The religious organization, which has more than 32,000 followers on Facebook, has, as part of its “outreach programme,” organized a fourth annual event to distribute free food and other “valuables,” according to a local media outlet. The church is headquartered in the Ring Road area of Port Harcourt, but the charity event was to be held in the port city’s Polo Club, a larger facility that was supposed to be able to accommodate crowds.
As local police spokeswoman Grace Iringi Koko summed up, “Some people showed up early, some got impatient and started pushing, which led to a rush.” The exact dynamics is still unclear. One witness reported that the church, after a “night vigil,” announced to its followers that distribution would begin at 9 a.m., but some arrived as early as 6:30 a.m.
According to a version relaunched by local media, towards the eight club members who had to do activities, they opened a small gate that allowed the crowd to rush to the best places and unleash the deadly crowd. According to another media account, it was the organizers who opened the gate early.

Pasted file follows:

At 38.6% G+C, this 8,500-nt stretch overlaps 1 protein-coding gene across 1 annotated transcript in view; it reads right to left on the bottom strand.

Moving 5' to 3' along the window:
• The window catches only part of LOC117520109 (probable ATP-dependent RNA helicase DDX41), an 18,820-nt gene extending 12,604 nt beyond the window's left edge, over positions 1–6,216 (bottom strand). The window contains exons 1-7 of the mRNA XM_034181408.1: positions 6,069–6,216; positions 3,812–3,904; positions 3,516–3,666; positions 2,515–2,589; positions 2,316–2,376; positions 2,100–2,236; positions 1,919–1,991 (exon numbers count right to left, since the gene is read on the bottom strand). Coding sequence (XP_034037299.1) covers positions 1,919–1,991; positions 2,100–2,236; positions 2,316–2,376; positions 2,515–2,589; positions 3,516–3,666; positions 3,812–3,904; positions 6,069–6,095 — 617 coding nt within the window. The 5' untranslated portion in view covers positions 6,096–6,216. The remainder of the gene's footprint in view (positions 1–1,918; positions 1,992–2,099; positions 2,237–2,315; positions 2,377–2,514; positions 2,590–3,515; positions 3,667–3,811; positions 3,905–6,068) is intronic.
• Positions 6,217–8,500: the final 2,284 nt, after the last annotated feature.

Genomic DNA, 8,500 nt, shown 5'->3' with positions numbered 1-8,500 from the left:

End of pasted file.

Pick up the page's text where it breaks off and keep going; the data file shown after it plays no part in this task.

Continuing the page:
Nigeria has already been hit with tragedies caused by crowds distributing food: Just last year, in an operation by a humanitarian agency in Borno state, in the north of the country, seven women were run over to death by mobs. According to United Nations data, more than half of Nigerians live in conditions of extreme poverty and in 2018 Nigeria overtook India to become the country with the highest number of extreme poor: 91 million people living on less than two dollars a day.
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